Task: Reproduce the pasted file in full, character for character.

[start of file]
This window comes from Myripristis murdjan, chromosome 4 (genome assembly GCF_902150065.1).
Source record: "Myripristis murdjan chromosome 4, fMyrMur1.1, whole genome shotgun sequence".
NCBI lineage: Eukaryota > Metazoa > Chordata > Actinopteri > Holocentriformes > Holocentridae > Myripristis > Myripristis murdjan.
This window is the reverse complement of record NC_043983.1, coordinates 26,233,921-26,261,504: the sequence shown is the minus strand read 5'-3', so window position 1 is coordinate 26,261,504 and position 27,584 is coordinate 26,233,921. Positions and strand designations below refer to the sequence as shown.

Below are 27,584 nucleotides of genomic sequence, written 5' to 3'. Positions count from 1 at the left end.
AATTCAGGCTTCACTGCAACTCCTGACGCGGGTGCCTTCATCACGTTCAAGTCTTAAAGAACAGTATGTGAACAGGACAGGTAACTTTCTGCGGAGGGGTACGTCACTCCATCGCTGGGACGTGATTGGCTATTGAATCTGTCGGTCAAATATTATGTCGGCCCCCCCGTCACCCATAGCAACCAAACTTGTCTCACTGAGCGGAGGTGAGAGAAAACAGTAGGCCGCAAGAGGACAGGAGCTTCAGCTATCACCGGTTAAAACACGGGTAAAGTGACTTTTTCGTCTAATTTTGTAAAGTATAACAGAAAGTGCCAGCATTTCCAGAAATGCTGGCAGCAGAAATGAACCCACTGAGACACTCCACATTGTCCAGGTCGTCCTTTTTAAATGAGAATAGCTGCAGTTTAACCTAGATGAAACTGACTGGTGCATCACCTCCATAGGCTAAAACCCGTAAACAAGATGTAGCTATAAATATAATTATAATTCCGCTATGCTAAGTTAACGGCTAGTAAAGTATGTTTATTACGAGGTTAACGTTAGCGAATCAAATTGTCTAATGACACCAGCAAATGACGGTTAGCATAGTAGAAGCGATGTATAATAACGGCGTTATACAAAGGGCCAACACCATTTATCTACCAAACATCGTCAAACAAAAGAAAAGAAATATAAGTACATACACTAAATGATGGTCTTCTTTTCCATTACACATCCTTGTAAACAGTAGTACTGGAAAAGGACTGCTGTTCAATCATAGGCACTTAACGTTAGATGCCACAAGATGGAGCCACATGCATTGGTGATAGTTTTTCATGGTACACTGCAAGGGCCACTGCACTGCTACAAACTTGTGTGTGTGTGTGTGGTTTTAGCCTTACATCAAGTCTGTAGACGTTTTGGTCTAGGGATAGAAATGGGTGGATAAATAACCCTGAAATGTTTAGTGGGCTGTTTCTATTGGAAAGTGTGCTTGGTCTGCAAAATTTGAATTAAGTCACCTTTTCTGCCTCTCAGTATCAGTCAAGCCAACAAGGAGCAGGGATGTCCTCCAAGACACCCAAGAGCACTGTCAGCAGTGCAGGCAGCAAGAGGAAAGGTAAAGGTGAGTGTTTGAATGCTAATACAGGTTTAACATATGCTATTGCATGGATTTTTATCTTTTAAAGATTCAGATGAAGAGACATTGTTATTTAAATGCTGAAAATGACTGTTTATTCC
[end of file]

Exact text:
This window comes from Myripristis murdjan, chromosome 4 (genome assembly GCF_902150065.1).
Source record: "Myripristis murdjan chromosome 4, fMyrMur1.1, whole genome shotgun sequence".
NCBI lineage: Eukaryota > Metazoa > Chordata > Actinopteri > Holocentriformes > Holocentridae > Myripristis > Myripristis murdjan.
This window is the reverse complement of record NC_043983.1, coordinates 26,233,921-26,261,504: the sequence shown is the minus strand read 5'-3', so window position 1 is coordinate 26,261,504 and position 27,584 is coordinate 26,233,921. Positions and strand designations below refer to the sequence as shown.

Below are 27,584 nucleotides of genomic sequence, written 5' to 3'. Positions count from 1 at the left end.
AATTCAGGCTTCACTGCAACTCCTGACGCGGGTGCCTTCATCACGTTCAAGTCTTAAAGAACAGTATGTGAACAGGACAGGTAACTTTCTGCGGAGGGGTACGTCACTCCATCGCTGGGACGTGATTGGCTATTGAATCTGTCGGTCAAATATTATGTCGGCCCCCCCGTCACCCATAGCAACCAAACTTGTCTCACTGAGCGGAGGTGAGAGAAAACAGTAGGCCGCAAGAGGACAGGAGCTTCAGCTATCACCGGTTAAAACACGGGTAAAGTGACTTTTTCGTCTAATTTTGTAAAGTATAACAGAAAGTGCCAGCATTTCCAGAAATGCTGGCAGCAGAAATGAACCCACTGAGACACTCCACATTGTCCAGGTCGTCCTTTTTAAATGAGAATAGCTGCAGTTTAACCTAGATGAAACTGACTGGTGCATCACCTCCATAGGCTAAAACCCGTAAACAAGATGTAGCTATAAATATAATTATAATTCCGCTATGCTAAGTTAACGGCTAGTAAAGTATGTTTATTACGAGGTTAACGTTAGCGAATCAAATTGTCTAATGACACCAGCAAATGACGGTTAGCATAGTAGAAGCGATGTATAATAACGGCGTTATACAAAGGGCCAACACCATTTATCTACCAAACATCGTCAAACAAAAGAAAAGAAATATAAGTACATACACTAAATGATGGTCTTCTTTTCCATTACACATCCTTGTAAACAGTAGTACTGGAAAAGGACTGCTGTTCAATCATAGGCACTTAACGTTAGATGCCACAAGATGGAGCCACATGCATTGGTGATAGTTTTTCATGGTACACTGCAAGGGCCACTGCACTGCTACAAACTTGTGTGTGTGTGTGTGGTTTTAGCCTTACATCAAGTCTGTAGACGTTTTGGTCTAGGGATAGAAATGGGTGGATAAATAACCCTGAAATGTTTAGTGGGCTGTTTCTATTGGAAAGTGTGCTTGGTCTGCAAAATTTGAATTAAGTCACCTTTTCTGCCTCTCAGTATCAGTCAAGCCAACAAGGAGCAGGGATGTCCTCCAAGACACCCAAGAGCACTGTCAGCAGTGCAGGCAGCAAGAGGAAAGGTAAAGGTGAGTGTTTGAATGCTAATACAGGTTTAACATATGCTATTGCATGGATTTTTATCTTTTAAAGATTCAGATGAAGAGACATTGTTATTTAAATGCTGAAAATGACTGTTTATTCC